The level playing-field for labour and environment in EU-UK relations

26-04-2021

The level playing-field (LPF) provisions of the Trade and Cooperation Agreement (TCA) between the European Union (EU) and the United Kingdom (UK) constitute a key part of the agreement, and became a major source of divergence between the negotiators. LPF provisions establish rules to safeguard fair competition between the parties' businesses. A notable component are the rules on social provisions, labour, environment and climate change, often referred to as the 'trade and sustainable development' ...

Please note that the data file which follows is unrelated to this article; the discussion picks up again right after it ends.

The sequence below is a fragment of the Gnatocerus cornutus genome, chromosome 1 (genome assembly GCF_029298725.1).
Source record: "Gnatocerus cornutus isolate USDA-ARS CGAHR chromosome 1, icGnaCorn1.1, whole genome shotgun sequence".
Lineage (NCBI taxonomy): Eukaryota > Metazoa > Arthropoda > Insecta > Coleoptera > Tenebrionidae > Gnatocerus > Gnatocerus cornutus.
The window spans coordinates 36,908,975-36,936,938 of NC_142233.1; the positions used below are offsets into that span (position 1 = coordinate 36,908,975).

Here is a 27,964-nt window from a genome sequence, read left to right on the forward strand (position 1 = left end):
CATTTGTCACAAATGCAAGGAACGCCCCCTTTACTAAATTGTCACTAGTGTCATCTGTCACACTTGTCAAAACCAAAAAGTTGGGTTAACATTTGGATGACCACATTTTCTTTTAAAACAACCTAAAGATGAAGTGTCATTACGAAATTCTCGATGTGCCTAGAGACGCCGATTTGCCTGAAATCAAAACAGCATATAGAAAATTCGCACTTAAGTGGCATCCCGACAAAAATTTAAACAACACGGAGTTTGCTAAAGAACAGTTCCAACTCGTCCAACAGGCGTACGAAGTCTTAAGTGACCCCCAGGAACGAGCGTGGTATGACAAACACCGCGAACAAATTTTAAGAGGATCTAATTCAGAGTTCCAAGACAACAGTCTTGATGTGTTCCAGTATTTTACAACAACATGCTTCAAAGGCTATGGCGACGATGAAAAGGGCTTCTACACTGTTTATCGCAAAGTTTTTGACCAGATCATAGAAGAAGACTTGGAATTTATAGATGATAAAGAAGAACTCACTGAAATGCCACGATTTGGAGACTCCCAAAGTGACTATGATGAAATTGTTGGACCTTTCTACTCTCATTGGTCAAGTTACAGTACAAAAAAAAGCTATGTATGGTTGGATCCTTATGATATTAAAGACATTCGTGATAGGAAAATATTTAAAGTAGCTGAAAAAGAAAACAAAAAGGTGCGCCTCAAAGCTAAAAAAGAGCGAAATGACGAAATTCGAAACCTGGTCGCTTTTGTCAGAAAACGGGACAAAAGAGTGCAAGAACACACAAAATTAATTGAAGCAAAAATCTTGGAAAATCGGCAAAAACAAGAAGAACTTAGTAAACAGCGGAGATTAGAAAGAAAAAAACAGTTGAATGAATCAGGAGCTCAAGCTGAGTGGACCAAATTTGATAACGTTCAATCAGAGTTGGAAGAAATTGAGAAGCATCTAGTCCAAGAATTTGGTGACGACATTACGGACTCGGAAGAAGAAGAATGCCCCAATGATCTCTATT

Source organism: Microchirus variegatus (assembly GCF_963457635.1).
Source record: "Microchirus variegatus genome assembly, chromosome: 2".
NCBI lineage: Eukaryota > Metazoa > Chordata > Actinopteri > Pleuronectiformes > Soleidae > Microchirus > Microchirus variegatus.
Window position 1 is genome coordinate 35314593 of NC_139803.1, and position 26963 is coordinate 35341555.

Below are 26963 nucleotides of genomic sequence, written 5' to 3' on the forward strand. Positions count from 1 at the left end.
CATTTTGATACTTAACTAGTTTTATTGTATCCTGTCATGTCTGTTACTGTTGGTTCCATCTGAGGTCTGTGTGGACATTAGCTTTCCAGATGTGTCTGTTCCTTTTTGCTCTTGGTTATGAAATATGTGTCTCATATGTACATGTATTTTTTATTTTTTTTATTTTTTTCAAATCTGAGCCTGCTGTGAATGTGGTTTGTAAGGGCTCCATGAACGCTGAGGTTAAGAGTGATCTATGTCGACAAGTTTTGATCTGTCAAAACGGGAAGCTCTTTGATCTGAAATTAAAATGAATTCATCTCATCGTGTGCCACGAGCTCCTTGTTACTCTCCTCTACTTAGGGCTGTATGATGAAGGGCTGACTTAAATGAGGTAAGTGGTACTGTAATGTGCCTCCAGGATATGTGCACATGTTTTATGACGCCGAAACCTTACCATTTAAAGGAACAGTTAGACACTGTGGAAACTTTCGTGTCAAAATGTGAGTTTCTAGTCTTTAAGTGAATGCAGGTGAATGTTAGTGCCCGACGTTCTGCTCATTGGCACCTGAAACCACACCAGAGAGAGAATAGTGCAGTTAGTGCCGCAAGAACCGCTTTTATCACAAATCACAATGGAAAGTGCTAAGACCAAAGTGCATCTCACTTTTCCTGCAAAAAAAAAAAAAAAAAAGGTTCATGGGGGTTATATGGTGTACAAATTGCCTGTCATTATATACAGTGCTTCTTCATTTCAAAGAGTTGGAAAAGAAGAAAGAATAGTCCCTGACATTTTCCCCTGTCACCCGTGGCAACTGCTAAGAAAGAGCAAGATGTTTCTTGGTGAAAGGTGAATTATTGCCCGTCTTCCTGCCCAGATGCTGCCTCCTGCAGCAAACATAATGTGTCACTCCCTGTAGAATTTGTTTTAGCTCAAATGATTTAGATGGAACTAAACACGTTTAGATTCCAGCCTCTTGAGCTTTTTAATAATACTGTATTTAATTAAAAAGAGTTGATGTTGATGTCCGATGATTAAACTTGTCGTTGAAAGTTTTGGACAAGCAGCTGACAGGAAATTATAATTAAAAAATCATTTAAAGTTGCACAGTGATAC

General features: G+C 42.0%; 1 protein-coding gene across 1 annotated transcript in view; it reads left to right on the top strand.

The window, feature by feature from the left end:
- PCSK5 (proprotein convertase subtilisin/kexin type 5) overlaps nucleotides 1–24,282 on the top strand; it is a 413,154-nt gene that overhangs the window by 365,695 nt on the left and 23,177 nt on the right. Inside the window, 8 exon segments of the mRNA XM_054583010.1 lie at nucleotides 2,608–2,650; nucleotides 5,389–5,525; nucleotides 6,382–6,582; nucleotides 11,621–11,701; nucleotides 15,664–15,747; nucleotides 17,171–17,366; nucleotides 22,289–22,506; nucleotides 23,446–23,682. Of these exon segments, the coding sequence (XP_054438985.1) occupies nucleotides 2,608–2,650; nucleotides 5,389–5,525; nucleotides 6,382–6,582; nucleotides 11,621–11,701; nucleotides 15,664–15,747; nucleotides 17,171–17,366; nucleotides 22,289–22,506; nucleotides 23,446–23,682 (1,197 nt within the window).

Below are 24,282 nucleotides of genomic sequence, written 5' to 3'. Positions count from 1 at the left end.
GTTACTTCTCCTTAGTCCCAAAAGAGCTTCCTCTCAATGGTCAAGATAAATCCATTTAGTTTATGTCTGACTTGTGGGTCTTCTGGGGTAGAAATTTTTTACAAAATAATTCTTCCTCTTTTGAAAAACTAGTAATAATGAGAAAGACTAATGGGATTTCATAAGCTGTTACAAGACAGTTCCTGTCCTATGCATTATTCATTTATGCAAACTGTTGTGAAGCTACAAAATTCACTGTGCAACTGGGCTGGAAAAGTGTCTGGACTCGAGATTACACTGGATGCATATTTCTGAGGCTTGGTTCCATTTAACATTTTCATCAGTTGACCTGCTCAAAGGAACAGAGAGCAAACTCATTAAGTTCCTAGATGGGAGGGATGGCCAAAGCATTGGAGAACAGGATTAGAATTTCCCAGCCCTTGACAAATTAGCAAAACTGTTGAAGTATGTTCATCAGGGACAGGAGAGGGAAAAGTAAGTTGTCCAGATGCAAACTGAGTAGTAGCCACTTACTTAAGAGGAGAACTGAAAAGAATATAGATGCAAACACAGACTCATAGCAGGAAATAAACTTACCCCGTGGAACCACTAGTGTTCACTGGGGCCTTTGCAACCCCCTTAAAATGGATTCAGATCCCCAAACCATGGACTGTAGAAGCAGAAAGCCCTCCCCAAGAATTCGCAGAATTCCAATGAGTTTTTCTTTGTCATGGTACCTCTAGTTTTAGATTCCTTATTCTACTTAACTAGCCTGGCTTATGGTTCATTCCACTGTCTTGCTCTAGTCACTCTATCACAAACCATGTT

The level playing-field (LPF) provisions of the Trade and Cooperation Agreement (TCA) between the European Union (EU) and the United Kingdom (UK) constitute a key part of the agreement, and became a major source of divergence between the negotiators. LPF provisions establish rules to safeguard fair competition between the parties' businesses. A notable component are the rules on social provisions, labour, environment and climate change, often referred to as the 'trade and sustainable development' (TSD) chapters in other free trade agreements (FTAs). The trading relationship between the EU and the UK is fundamentally different from that with other non-EU countries since, on the one hand, EU laws were applicable to the UK until the end of the transition period on 31 December 2020 and, on the other, these two economies neighbour each other and are strongly interconnected. The TCA is therefore designed to maintain sufficiently 'convergent' standards to safeguard fair competition, while providing each party with the freedom to implement its own approach to social and environmental protection. To this end, the TCA requires that parties do not weaken or reduce their levels of social, labour and environmental standards as of the end of 2020 (non-regression); the EU commitments on climate change, in particular on climate neutrality by 2050, will also remain for both parties. In addition, the TCA introduces rebalancing provisions creating a mechanism whereby a party can take 'proportionate measures' in order to offset any (adverse) 'material impacts on trade or investment' resulting from 'significant divergences' between parties. It also allows either party to request a review with a view to amending the agreement, and either party can opt to terminate the trade chapters if the amendment is not satisfactory. Although the TCA LPF provisions on labour and environment are in many respects similar to those in the EU's new generation FTAs, they strengthen the enforcement of non-regression provisions by allowing for remedial measures, and also reinforce the precautionary approach. The TCA also represents a notable innovation with its rebalancing and review provisions.